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Final Report Summary - TPN (Transport Phenomena at the Nanoscale)

The objectives of the IRG grant included studying if and how nanometre scale confinement affected the flow of liquids inside nanochannels. From our preliminary study in this area, a review on liquid imbibition in nanochannels was published. Thanks to the IRG funds we have been able to perform water flow measurements in nanoporous alumina membranes (Figure 1). We have shown, for the first time, that liquid flow enhancement can be achieved also in hydrophilic nanochannels (Figure 2(left)).

Following on these results I have been awarded a grant from the Royal Society to establish a collaboration with a mathematician in Italy to develop a theoretical model to explain this unexpected phenomenon. The model we have developed not only can explain the flow enhancement in alumina nanochannels but was capable of capturing experimental and molecular dynamics results of water flow in carbon nanotubes (Figure 2(right)).

The cumulative outcome of this research has significant potential to change the design of ceramic membranes used for the filtration of liquids. While polymeric membranes currently dominate the market for water filtration in general and desalination in particular, ceramic membranes could one day replace them due to higher mechanical and chemical resistance. Before this can happen, though, their transport properties (permeability and salt rejection) have to be significantly improved. Our results show that it is possible to fabricate nanoporous alumina membranes with narrow pore size distribution in the ultrafiltration range with superior transport properties due to flow enhancement effects. In addition, these membranes are hydrophilic, with very low contact angle, a property that can be used to obtain low fouling membranes. We are now exploring further development of these membranes for potential commercial exploitation.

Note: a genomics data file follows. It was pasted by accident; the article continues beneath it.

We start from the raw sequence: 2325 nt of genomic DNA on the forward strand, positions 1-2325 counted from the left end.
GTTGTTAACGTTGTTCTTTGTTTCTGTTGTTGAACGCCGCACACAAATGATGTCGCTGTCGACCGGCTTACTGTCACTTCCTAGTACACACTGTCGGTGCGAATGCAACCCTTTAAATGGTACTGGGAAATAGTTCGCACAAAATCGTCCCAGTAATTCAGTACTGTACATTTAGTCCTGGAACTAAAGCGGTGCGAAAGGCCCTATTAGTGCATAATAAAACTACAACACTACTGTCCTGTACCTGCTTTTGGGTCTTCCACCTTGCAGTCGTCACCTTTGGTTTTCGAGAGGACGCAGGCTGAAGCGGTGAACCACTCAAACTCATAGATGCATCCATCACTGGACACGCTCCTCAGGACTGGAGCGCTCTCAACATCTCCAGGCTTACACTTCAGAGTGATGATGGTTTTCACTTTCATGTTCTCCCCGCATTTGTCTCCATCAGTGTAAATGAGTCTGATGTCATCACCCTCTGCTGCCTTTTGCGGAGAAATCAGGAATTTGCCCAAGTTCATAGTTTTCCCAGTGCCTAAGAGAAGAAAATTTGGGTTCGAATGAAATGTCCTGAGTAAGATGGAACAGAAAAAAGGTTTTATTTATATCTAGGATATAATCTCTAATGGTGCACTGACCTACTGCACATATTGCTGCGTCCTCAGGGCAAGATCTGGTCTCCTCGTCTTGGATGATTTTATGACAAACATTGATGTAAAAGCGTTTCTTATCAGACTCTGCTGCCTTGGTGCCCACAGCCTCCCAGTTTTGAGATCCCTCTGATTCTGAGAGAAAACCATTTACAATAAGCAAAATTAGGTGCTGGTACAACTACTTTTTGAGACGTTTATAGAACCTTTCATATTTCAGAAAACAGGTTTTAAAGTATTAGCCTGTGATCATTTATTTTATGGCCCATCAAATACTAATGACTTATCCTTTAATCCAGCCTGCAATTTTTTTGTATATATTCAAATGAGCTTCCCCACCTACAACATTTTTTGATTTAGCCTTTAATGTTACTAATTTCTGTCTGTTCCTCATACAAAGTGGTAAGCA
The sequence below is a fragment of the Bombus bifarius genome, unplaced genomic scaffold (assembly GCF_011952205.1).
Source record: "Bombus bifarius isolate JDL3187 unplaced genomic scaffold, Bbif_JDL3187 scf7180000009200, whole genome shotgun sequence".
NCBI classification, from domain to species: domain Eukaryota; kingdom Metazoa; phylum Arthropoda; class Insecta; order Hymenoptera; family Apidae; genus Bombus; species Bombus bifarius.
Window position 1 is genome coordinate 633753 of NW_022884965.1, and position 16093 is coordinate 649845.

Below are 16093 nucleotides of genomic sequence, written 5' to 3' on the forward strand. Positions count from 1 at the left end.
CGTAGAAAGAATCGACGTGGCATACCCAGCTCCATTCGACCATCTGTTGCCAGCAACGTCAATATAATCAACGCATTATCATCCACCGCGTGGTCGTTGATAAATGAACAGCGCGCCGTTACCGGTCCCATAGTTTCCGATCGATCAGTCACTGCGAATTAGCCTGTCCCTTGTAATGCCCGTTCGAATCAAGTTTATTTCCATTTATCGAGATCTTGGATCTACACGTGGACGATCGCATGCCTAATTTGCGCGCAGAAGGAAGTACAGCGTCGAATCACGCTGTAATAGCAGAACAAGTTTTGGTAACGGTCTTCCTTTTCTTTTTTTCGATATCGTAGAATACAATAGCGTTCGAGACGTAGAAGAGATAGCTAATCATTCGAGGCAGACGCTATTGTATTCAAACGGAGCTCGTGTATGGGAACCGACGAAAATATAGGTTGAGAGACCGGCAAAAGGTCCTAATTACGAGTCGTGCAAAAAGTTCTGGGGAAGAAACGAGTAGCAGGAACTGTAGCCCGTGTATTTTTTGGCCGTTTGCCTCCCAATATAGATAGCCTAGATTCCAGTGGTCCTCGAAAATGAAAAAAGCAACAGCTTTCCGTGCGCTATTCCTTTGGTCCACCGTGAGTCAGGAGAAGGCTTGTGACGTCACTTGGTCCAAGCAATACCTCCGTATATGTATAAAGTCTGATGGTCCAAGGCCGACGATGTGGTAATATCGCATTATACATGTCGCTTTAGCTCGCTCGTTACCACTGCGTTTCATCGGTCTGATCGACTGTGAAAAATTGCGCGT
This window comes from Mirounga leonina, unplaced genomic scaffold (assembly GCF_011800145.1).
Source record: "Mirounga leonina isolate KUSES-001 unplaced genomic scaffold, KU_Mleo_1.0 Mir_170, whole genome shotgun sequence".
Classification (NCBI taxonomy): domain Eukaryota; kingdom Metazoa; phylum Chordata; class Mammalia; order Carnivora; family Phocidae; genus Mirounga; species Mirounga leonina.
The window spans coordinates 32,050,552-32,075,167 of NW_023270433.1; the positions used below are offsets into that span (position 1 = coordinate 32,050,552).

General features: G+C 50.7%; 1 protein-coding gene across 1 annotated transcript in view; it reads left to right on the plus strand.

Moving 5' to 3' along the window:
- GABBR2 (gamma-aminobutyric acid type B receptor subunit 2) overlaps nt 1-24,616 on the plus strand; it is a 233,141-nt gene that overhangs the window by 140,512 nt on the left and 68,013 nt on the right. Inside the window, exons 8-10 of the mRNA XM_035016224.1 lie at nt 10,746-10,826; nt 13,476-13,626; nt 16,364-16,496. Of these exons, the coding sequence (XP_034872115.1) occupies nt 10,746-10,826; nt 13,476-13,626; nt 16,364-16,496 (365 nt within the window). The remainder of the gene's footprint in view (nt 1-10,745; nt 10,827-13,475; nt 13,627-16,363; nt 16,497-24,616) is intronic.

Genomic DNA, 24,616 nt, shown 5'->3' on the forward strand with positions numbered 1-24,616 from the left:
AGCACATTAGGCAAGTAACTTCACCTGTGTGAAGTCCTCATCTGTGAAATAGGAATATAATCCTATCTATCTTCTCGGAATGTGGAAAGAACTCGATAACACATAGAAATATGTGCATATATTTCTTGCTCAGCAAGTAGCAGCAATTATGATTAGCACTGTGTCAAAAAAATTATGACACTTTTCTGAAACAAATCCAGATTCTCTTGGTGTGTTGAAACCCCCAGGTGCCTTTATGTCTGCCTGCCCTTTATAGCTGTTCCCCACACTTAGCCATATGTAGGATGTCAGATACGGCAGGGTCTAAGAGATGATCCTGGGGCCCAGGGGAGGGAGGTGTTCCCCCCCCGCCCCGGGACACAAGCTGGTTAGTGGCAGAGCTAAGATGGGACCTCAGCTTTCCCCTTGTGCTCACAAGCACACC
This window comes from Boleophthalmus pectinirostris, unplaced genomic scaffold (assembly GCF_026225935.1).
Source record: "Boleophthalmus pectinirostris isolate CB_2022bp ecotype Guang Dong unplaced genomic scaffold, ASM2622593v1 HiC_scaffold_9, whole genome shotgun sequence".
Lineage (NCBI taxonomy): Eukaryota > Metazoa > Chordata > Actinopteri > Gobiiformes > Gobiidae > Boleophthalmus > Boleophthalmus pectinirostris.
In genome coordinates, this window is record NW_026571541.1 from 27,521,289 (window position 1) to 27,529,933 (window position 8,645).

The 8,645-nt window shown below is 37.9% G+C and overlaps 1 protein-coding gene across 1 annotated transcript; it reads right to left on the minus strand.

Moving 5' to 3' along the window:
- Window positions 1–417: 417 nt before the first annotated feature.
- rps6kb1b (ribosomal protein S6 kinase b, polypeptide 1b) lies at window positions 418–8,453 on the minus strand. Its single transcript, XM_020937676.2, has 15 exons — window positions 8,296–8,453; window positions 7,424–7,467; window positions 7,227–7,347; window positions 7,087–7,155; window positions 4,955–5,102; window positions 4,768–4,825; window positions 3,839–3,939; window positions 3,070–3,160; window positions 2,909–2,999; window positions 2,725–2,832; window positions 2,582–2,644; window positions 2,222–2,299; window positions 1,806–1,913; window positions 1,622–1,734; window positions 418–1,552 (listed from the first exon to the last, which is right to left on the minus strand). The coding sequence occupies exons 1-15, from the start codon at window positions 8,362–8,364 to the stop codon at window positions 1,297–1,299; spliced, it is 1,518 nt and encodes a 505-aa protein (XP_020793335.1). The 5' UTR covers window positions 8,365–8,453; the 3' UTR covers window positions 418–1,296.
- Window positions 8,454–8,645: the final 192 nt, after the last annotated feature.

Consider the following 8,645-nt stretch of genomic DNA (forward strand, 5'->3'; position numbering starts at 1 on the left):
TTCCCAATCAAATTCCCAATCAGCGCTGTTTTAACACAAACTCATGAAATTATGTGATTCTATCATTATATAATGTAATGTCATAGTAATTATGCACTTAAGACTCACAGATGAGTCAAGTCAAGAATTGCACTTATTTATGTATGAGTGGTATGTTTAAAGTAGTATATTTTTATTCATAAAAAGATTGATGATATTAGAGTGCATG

Results from the IRG-funded work and further development can be found online at the following address: www.bath.ac.uk/nanotech.

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UNIVERSITY OF BATH
United Kingdom
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